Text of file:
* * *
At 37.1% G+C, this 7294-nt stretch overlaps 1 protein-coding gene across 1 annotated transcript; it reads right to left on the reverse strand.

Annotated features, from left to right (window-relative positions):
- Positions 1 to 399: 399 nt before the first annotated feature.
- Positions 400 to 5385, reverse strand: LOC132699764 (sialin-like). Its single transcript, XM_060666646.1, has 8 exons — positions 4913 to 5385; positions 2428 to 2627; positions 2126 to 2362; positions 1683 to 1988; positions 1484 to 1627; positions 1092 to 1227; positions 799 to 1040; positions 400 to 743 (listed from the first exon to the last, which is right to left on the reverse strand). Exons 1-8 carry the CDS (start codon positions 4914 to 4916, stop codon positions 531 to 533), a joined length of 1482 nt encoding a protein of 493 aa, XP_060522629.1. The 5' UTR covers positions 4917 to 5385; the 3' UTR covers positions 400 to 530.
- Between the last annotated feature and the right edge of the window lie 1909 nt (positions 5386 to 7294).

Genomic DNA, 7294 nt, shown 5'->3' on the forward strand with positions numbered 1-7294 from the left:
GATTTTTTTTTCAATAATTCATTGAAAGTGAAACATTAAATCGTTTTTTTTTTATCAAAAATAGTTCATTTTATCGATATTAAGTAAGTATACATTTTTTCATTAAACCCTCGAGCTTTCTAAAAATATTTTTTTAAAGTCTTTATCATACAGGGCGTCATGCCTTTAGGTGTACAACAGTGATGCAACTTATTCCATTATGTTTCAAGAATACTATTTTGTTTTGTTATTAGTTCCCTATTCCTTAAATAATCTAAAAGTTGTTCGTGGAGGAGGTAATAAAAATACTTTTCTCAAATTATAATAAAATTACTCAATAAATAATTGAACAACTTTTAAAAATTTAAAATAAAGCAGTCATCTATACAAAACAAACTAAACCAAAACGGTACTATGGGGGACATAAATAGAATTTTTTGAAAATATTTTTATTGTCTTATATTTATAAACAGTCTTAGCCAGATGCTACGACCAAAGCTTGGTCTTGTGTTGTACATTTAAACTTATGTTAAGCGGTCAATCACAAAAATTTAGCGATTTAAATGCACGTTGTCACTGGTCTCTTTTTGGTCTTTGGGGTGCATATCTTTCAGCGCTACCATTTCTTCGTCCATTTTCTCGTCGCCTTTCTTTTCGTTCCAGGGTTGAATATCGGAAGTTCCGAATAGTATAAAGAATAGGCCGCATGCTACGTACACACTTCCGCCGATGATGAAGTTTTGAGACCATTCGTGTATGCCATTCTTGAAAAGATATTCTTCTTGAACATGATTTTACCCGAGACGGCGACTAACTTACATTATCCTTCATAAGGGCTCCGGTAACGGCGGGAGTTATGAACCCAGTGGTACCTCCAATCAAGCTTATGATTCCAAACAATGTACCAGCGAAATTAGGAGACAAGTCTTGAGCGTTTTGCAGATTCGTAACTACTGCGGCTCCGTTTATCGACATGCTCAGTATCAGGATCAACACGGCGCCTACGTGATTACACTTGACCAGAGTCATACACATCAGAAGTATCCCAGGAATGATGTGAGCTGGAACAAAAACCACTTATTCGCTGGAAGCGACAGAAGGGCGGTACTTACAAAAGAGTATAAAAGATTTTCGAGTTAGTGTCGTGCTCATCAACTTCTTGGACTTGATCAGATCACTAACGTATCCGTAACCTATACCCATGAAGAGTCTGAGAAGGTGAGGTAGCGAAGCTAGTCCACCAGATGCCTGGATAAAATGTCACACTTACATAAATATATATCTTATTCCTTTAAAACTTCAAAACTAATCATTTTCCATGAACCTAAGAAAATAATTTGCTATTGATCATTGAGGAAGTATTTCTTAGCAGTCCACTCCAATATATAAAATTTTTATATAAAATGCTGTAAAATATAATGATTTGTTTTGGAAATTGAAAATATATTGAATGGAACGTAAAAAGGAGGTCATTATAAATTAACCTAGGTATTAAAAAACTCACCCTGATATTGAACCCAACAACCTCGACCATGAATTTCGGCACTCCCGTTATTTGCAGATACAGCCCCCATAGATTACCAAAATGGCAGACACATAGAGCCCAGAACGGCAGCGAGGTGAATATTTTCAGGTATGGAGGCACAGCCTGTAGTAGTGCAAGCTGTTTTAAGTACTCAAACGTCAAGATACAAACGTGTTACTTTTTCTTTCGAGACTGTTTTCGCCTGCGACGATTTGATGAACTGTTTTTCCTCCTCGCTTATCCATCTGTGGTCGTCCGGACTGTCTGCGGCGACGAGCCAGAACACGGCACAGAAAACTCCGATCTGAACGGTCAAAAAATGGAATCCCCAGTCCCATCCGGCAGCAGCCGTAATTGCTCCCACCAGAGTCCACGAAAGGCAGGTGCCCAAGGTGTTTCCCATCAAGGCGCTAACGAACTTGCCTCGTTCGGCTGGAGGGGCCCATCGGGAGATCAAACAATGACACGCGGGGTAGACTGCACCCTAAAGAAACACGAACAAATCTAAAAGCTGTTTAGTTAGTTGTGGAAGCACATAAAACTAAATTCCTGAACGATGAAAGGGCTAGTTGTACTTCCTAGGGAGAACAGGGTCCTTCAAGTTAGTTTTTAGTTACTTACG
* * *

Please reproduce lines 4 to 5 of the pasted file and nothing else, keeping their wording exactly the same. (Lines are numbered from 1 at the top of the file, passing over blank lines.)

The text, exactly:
- Positions 400 to 5385, reverse strand: LOC132699764 (sialin-like). Its single transcript, XM_060666646.1, has 8 exons — positions 4913 to 5385; positions 2428 to 2627; positions 2126 to 2362; positions 1683 to 1988; positions 1484 to 1627; positions 1092 to 1227; positions 799 to 1040; positions 400 to 743 (listed from the first exon to the last, which is right to left on the reverse strand). Exons 1-8 carry the CDS (start codon positions 4914 to 4916, stop codon positions 531 to 533), a joined length of 1482 nt encoding a protein of 493 aa, XP_060522629.1. The 5' UTR covers positions 4917 to 5385; the 3' UTR covers positions 400 to 530.
- Between the last annotated feature and the right edge of the window lie 1909 nt (positions 5386 to 7294).